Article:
Lieutenant Joe Leaphorn, retired, had been explaining how
the complicated happening below the Salt Woman Shrine
illustrated his Navajo belief in universal connections.
The cause leads to inevitable effect. The entire cosmos
being an infinitely complicated machine all working
together. His companions, taking their mid-morning coffee
break at the Navajo Inn, didn't interrupt him. But they
didn't seem impressed.
"I'll admit the half-century gap between the day all those
people were killed here and Billy Tuve trying to pawn that
diamond for twenty dollars is a problem," Leaphorn
said. "But when you really think about it, trace it all
back, you see how one thing kept leading to another. The
Captain Pinto, who now occupied Joe Leaphorn's
preretirement office in the Navajo Tribal Police
Headquarters, put down his cup. He signaled a refill to
the waitress who was listening to this conversation, and
waited a polite moment for Leaphorn to explain this if he
wished. Leaphorn had nothing to add. He just nodded, sort
of agreeing with himself.
"Come on, Joe," Pinto said. "I know how that theory works
and I buy it. Hard, hot wind blowing gets the birds tired
of flying. One too many birds lands on a limb. Limb breaks
off, falls into a stream, diverts water flow, undercuts
the stream bank, causes a landslide, blocks the stream,
floods the valley, changes the flora and that changes the
fauna, and the folks who were living off of hunting the
deer have to migrate. When you think back you could blame
it all on that wind."
Pinto stopped, got polite, attentive silence from his
fellow coffee drinkers, and decided to add a footnote.
"However, you have to do a lot of complicated thinking to
work in that Joanna Craig woman. Coming all the way out
from New York just because a brain-damaged Hopi tries to
pawn a valuable diamond for twenty bucks."
Captain Largo, who had driven down from his Shiprock
office to attend a conference on the drunk-driving
problem, entered the discussion. "Trouble is, Joe, the
time gap is just too big to make you a good case. You say
it started when the young man with the camera on the
United Airlines plane was sort of like the last bird on
Pinto's fictional tree limb, so to speak. He mentioned to
the stewardess he'd like to get some shots down into the
Grand Canyon when they were flying over it. Isn't that the
theory? The stewardess mentions that to the pilot, and so
he does a little turn out of the cloud they're flying
through, and cuts right through the TWA airplane. That was
June 30, 1956. All right. I'll buy that much of it.
Passenger asks a favor, pilot grants it. Boom. Everybody
dead. End of incident. Then this spring, about five
decades later, this Hopi fella, Billy Tuve, shows up in a
Gallup pawnshop and tries to pawn a twenty-thousand-dollar
diamond for twenty bucks. That touches off another series
of events, sort of a whole different business. I say it's
not just another chapter, it's like a whole new book.
Hell, Tuve hadn't even been born yet when that collision
happened. Right? And neither had the Craig woman."
"Right," said Pinto. "You have a huge gap in that cause-
and-effect chain, Joe. And we're just guessing the kid
with the camera asked the pilot to turn. Nobody knows why
the pilot did that."
Leaphorn sighed. "You're thinking about the gap you see in
one single connecting chain. I'm thinking of a bunch of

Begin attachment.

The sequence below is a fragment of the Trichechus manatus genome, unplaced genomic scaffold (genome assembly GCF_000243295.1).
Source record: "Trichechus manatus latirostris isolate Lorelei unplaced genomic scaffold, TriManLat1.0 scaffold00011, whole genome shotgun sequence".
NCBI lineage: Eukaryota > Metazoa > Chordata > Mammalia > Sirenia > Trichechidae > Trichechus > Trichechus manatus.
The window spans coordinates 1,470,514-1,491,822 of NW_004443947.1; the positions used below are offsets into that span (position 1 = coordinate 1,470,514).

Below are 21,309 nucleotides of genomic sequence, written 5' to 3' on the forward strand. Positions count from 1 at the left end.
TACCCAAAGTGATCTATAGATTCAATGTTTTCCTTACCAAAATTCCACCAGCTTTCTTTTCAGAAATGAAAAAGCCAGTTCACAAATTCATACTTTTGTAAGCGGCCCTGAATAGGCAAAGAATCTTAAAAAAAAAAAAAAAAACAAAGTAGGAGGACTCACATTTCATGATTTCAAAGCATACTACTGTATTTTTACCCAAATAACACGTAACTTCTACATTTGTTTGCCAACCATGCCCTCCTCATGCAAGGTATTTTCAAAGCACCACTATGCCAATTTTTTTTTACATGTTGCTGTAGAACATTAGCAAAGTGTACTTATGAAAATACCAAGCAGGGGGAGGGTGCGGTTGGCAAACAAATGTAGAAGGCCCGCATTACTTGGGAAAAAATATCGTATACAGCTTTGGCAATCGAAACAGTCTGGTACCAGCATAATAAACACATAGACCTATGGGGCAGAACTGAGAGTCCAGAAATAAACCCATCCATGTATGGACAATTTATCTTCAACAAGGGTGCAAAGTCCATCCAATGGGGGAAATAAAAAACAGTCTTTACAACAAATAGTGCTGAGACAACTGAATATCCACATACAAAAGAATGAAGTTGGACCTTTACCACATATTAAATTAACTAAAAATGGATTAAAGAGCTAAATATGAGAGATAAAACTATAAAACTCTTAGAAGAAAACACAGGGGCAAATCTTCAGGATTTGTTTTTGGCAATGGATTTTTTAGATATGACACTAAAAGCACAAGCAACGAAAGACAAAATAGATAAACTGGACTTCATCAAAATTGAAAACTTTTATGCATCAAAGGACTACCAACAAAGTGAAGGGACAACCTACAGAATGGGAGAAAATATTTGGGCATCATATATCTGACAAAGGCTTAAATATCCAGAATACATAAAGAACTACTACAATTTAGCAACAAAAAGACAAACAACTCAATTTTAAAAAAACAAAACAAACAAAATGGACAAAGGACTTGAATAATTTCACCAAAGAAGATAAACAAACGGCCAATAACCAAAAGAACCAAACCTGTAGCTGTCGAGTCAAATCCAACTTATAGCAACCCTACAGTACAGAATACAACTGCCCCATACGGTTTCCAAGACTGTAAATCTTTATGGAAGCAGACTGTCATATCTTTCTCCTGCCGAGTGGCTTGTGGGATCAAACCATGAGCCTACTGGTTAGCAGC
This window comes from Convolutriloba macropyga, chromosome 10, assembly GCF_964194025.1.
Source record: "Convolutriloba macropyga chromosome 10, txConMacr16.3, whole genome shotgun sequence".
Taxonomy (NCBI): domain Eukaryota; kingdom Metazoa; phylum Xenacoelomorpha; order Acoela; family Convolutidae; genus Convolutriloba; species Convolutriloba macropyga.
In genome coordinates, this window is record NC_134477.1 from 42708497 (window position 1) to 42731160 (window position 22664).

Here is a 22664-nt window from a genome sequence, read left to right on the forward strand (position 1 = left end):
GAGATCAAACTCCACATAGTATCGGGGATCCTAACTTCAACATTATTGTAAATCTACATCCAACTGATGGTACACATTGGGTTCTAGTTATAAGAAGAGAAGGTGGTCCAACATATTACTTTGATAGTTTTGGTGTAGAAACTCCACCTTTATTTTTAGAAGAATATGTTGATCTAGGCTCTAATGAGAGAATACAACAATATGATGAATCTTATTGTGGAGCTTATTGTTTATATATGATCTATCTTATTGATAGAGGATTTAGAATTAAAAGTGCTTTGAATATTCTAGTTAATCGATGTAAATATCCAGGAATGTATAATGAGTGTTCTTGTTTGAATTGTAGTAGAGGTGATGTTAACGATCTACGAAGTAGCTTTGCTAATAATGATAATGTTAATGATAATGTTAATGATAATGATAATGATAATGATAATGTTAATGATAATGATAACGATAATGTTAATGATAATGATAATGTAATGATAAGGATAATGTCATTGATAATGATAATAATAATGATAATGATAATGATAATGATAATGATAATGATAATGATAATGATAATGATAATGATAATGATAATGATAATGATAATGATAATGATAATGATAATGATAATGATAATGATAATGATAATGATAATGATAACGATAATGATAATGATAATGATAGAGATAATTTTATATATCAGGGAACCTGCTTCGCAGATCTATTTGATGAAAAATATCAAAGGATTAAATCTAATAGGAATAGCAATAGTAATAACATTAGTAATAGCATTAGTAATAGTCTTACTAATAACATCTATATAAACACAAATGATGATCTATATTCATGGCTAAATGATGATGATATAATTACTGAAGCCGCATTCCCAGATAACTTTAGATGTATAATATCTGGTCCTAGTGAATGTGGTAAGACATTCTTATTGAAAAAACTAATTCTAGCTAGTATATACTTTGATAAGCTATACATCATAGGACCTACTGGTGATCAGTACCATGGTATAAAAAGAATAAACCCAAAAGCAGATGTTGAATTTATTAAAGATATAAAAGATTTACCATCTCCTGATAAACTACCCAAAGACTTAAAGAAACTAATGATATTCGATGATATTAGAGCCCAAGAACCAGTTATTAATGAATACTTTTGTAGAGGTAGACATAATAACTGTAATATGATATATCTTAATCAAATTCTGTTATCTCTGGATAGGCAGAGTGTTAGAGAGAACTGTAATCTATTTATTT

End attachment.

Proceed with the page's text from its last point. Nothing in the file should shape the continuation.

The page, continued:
different chains which all seem to get drawn together."
Largo looked skeptical, shook his head, grinned at
Leaphorn. "If you had one of your famous maps here, could
you chart that out for us?"
"It would look like a spiderweb," Pinto said.
Leaphorn ignored that. "Take Joanna Craig's role in this.
The fact she wasn't born yet is part of the connection.
The crash killed her daddy. From what Craig said, that
caused her mama to become a bitter woman and that caused
Craig to be bitter, too. Jim Chee told me she wasn't
really after those damned diamonds when she came to the
canyon. She just wanted to find them so she could get
That produced no comment.
"You see how that works," Leaphorn said. "And that's what
drew that Bradford Chandler fellow into the case. The skip
tracer. He may have been purely after money, but his job
was blocking Craig from getting what she was after. That's
what sent him down into the canyon. And Cowboy Dashee was
down there doing family duty. For Chee, the pull was
friendship. And -- " Leaphorn stopped, sentence unfinished.
Pinto chuckled. "Go on, Joe," he said. "How about Bernie
Manuelito? What pulled little Bernie into it?"
"It was fun for Bernie," Leaphorn said. "Or love."
"You know," said Largo. "I can't get over our little
Bernie. I mean, how she managed to get herself out of that
mess without getting killed. And another thing that's hard
to figure is how you managed to butt in. You're supposed
to be retired."
"Pinto gets the blame for that," Leaphorn said. "Telling
me old Shorty McGinnis had died. See? That's another of
the chain I was talking about."
"I was just doing you a favor, Joe," Pinto said. "I knew
you were getting bored with retirement. Just wanted to
give you an excuse to try your hand at detecting again."
"Saved your budget some travel money, too," Leaphorn said,
grinning. He was remembering that day, remembering how
totally out-it-all he'd felt, how happy he'd been driving
north in search of the McGinnis diamond -- which he'd
never thought had actually existed. Now he was thinking
about how a disaster buried under a lifetime of dust had
risen again and the divergent emotions it had stirred.
Greed, obviously, and hatred, plus family duty, a debt
owed to a friend. And perhaps, in Bernie Manuelito's case,